Jane Day discovers the magic of the waterways on a trip to Norfolk with her family.
Take a deep breath and relax. Slow down. Chill out. Escape the hustle and bustle of daily life. Enjoy the freedom and tranquility. Welcome to the magical waterlands of the Norfolk Broads.
The Broads were formed in medieval times when peat was dug out to use as fuel. Years later, as water levels rose, the areas flooded and by the 14th-century they were abandoned, forming shallow lakes or “broad” areas of water. With more than 60 broads and six rivers, the best, and most obvious, way to experience the Broads is on the water.
Our adventure started at Potter Heigham, one of the many villages that lie on the 125 miles of waterways. Broads Haven boat building and mooring facilities have been here since Herbert Woods took over the family boat building business in 1926. Their cruisers are built on site to the highest specification, combining craftsmanship with the latest technology, and with knowledgeable staff we instantly felt in safe hands.
Being boating novices, we took advantage of one of the wooden self-catering cottages on the marina with its own verandah and boat mooring. Well-equipped to a high standard even with excellent wi-fi connection (so you don’t feel too out of touch!) we were soon content feeding the wildlife while watching the boats coming and going. With our confidence and sea legs growing we hired a small diesel boat to explore the Broads further. At a speed of no more than 6mph we spent a leisurely few hours cruising the River Thurne. Navigating the Broads is surprisingly easy – we avoided the sailing boats and canoeists and even negotiated the medieval bridge at Potter Heigham, our little vessel clearing with inches to spare.Travelling at such a relaxed pace meant we could appreciate the beautiful surroundings, the wildlife, spot the odd windmill and admire other boats and more experienced sailors.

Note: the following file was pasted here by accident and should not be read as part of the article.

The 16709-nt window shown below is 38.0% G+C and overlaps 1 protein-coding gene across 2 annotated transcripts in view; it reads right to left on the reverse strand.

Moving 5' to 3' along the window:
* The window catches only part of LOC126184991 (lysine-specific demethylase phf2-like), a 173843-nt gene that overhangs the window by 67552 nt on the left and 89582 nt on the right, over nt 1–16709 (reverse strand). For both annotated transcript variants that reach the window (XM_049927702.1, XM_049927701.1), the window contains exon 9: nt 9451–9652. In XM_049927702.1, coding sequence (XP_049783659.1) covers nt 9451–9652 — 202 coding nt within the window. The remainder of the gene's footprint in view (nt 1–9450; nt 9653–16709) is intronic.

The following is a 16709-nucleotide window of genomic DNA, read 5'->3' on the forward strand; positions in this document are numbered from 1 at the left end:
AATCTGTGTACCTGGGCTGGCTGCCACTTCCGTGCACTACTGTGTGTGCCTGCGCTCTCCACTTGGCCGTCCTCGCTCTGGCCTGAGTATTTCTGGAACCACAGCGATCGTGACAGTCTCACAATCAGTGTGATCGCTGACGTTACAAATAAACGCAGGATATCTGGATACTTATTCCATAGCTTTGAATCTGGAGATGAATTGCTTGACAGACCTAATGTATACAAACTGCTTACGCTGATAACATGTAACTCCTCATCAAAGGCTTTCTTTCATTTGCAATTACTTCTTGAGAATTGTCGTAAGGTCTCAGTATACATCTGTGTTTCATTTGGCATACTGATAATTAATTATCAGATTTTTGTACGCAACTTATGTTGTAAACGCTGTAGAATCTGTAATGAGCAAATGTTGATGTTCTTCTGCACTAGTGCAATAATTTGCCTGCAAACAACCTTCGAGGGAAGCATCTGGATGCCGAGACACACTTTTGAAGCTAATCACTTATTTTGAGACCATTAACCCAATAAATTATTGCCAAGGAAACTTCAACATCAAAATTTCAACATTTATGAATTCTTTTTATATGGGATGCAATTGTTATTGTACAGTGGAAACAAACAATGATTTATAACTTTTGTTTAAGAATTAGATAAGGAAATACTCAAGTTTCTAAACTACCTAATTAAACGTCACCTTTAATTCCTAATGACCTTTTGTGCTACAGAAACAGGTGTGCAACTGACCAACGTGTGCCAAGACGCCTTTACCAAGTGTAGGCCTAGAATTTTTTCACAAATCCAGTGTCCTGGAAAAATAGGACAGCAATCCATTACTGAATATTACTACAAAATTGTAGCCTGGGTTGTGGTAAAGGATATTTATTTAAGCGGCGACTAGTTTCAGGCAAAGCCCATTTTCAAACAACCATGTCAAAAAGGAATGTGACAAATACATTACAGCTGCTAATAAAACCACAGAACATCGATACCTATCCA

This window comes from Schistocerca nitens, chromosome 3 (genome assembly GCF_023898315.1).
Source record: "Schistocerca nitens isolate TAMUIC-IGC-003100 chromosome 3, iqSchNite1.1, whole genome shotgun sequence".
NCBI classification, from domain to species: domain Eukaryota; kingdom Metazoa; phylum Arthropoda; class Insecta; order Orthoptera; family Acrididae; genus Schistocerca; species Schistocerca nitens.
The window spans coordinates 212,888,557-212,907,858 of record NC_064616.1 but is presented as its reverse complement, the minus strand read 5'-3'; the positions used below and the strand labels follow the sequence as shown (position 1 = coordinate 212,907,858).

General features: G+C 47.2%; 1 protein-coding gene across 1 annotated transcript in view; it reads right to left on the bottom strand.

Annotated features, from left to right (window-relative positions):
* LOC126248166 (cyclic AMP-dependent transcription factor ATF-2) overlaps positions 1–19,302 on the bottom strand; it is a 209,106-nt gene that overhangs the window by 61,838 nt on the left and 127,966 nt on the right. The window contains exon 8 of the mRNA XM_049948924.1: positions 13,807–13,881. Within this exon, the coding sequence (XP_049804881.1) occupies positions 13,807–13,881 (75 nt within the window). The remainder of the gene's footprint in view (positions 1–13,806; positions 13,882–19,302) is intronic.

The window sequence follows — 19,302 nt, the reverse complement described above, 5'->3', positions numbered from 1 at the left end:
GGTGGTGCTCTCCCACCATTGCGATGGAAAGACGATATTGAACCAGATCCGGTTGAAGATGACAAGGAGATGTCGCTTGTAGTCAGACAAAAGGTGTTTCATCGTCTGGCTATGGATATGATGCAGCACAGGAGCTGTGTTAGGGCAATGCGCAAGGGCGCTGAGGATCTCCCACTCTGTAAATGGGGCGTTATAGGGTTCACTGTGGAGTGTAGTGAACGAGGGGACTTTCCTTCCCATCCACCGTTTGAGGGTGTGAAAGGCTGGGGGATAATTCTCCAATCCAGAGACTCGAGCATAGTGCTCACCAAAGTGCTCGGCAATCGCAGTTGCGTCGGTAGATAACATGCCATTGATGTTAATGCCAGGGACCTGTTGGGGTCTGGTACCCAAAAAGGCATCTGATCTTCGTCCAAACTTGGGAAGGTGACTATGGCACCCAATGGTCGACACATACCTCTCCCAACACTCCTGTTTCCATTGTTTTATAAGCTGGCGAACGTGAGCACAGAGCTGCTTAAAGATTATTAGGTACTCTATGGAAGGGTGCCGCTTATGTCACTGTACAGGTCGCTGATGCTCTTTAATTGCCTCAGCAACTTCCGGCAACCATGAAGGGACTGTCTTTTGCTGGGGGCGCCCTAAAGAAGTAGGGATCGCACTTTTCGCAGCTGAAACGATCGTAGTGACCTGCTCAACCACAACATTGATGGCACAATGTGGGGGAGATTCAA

Probably the most well-known village on the Broads is Wroxham, just north of Norwich, where you can hire a boat or join one of the many river cruises.
Wroxham and Hoveton St. John are two connected villages which are split by the River Bure. Most of the village facilities are actually in Hoveton, but are generally known as Wroxham – the capital of the Norfolk Broads.
Wroxham contains many visitor attractions including a riverside park, the Bure Valley steam railway and Hoveton Hall gardens and just ten minutes away is the popular Wroxham Barns with craft shops, junior farm, restaurant and children’s rides.
All around the Broads are a selection of wonderful villages which are a must to explore with their lovely waterside pubs serving local seafood, cafes for cream teas or pick up local honey, cider or fresh fruit and veg from one of the many roadside stalls.
Continuing our “back to nature” holiday we enjoyed a pleasant morning at Pensthorpe nature reserve in Fakenham. A haven for bird and garden lovers with pond dipping and Land Rover trails, our boys are eager to return this summer when their new adventure play area “Wild Rootz” opens. Aimed at getting kids active and interested in wildlife the £1m investment does look like it will be worth a visit. Another enjoyable day was spent at BeWILDerwood – an enchanting environmentally-friendly adventure park.
Based on children’s books by Tom Blofeld, younger visitors love the boat ride across Scaaaary Lake to get a surprise from Mildred the Crocklebog. Older ones get their thrills from the zip wires and slippery slope rides. All ages, from two to 92, are encouraged to discover tree houses, dared to cross the broken bridge and build dens in the woodland clearing.
This was our third trip to Norfolk and yet again it did not disappoint. This glorious eastern county offers so much from shopping to the seaside, but the Broads was a truly magical experience we can’t wait to continue.
www.herbertwoods.co.uk, 0800 144 4472
www.bewilderwood.co.uk, 01692 633033
www.pensthorpe.com, 01328 851465
www.wroxhambarns.co.uk, 01603 783762